More problems with captchas

A reader emailed me saying that he had been prevented from entering a comment by my captcha plugin (Simple Cloudflare Turnstile); he got a message saying he had to verify he was human but was not given a problem to solve. Reading the online forum for this plugin on reveals that others have had this problem, too. Then today I got shut out of logging in by exactly the same problem. That did it. I logged in from another computer, and disabled the Simple Cloudflare Turnstile plugin.

Most captcha plugins for Wordress use Google’s recaptcha service. I refuse to use Google products because of their evil practice of stealing user data. However, there are now WordPress captcha plugins using the hCaptcha service, which has a much better privacy policy: “Our systems are designed from the ground up to minimize data collection and retention while maintaining class-leading security. The best way to protect user data is not to store it at all.”

It’s too bad I had to do this. Simple Cloudflare Turnstile has a lot of potential — keeping bots at bay without making everyone solve a stupid captcha puzzle. But when it blocks me from logging into my own blog — well, that’s something I just can’t accept.

I apologize in advance for making you (and making myself) solve a stupid captcha puzzle.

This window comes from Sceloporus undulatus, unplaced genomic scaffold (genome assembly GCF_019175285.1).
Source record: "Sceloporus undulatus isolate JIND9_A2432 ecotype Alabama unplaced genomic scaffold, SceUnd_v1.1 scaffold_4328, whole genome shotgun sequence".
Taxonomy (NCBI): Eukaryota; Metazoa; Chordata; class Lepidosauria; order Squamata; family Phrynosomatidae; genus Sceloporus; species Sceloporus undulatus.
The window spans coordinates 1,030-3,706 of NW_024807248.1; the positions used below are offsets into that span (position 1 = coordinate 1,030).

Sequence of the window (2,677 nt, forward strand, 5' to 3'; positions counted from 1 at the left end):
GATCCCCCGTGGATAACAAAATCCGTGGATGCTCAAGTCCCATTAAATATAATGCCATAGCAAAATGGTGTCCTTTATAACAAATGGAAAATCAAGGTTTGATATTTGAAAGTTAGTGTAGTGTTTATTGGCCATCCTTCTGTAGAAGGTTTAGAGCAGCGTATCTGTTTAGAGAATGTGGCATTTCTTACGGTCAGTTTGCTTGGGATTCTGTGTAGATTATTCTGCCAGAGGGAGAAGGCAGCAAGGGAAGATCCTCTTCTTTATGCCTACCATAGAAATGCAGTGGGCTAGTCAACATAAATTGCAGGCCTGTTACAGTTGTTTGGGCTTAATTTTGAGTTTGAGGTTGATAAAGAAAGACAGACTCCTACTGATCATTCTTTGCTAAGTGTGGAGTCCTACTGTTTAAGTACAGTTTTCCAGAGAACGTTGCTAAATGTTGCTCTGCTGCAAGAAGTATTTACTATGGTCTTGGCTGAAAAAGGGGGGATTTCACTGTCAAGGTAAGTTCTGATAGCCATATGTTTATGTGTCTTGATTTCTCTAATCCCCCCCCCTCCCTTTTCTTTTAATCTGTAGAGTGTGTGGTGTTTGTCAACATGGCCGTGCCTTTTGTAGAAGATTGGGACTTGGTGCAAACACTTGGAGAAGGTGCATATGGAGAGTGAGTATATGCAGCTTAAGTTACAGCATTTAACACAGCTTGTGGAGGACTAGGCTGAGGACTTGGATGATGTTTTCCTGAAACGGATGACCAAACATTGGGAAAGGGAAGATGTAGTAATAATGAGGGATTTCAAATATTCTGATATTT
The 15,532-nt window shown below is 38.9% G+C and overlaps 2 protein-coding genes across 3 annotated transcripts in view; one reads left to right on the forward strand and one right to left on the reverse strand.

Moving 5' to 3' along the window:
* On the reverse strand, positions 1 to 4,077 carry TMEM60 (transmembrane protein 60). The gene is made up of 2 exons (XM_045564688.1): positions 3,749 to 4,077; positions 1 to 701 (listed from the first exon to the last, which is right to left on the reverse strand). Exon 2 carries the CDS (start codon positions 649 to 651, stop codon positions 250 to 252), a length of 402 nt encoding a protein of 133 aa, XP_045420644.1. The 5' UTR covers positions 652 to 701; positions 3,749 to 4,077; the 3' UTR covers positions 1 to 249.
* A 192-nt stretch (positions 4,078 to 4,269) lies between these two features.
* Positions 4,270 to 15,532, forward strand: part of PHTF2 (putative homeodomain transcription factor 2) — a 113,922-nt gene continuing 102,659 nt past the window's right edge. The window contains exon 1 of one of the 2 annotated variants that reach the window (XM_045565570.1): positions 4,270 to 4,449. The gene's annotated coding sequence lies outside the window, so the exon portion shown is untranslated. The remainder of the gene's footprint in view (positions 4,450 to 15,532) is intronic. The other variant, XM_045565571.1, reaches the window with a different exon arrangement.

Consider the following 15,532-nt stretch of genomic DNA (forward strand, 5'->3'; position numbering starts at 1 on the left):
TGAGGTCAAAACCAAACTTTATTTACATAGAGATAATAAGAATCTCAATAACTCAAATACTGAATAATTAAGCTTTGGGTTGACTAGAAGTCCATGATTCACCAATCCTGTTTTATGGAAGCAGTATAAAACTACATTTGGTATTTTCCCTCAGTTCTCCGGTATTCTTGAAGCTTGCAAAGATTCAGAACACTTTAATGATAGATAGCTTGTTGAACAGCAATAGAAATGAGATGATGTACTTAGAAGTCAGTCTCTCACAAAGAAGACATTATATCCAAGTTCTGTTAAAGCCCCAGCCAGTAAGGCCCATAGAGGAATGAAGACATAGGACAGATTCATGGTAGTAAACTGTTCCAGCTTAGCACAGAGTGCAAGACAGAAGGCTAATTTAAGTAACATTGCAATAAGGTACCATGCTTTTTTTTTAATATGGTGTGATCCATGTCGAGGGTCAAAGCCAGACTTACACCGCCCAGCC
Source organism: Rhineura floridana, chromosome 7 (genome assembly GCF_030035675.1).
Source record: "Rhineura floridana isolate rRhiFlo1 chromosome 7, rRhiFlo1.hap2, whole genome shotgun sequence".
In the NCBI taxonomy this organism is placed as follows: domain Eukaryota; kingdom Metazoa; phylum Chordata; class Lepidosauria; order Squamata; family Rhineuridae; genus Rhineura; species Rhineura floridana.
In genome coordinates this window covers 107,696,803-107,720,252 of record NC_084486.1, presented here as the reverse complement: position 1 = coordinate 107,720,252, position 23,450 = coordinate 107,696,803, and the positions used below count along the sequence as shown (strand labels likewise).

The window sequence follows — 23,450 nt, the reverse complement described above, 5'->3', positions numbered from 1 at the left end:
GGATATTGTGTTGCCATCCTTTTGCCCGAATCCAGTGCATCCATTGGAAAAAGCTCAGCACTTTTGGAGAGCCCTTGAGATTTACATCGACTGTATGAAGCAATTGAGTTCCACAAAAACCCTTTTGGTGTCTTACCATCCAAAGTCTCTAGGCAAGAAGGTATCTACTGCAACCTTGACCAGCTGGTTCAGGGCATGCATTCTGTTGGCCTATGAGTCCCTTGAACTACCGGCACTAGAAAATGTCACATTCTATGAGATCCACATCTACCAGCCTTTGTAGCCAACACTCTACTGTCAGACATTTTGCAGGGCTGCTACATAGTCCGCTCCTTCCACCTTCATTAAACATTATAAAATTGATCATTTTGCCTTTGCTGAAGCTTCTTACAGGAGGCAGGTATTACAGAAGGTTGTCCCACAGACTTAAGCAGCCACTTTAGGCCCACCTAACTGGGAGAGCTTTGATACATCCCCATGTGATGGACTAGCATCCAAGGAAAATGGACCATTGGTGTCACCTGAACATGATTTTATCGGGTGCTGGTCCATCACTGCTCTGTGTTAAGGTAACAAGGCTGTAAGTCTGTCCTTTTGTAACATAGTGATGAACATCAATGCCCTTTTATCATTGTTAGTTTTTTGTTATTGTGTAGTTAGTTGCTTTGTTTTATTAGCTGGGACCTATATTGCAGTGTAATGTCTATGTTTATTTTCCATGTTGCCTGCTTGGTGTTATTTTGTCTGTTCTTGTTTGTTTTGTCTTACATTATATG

Google is even more evil than I knew

Cory Doctorow wrote a lengthy blog post on how evil Google has become. I already knew that Google search results have declined in quality over the past few years. But I didn’t realize how bad it’s gotten. Here’s how Doctorow describes it:

“When you send a query to Google, it expands that query with terms that are similar – for example, if you search on ‘Weds’ it might also search for ‘Wednesday.’ In the slides shown in the Google trial, we learned about another kind of semantic matching that Google performed, this one intended to turn your search results into ‘a twisted shopping mall you can’t escape.’

“Here’s how that worked: when you ran a query like ‘children’s clothing,’ Google secretly appended the brand name of a kids’ clothing manufacturer to the query. This, in turn, triggered a ton of ads — because rival brands will have bought ads against their competitors’ name (like Pepsi buying ads that are shown over queries for Coke). …

“As [Megan] Gray points out, this is an incredibly blunt enshittification technique: ‘it hadn’t even occurred to me that Google just flat out deletes queries and replaces them with ones that monetize better.‘ We don’t know how long Google did this for or how frequently this bait-and-switch was deployed.” [emphasis added]

In short, Google is far more evil than I expected. Once again, in bigger type:

Google just flat out deletes queries and replaces them with ones that monetize better. — Megan Gray

Next time you use Google to search, remember that. Google is going to replace your actual search query. You will not be searching for what you wanted to search for. You will be searching for something that will make Google more money.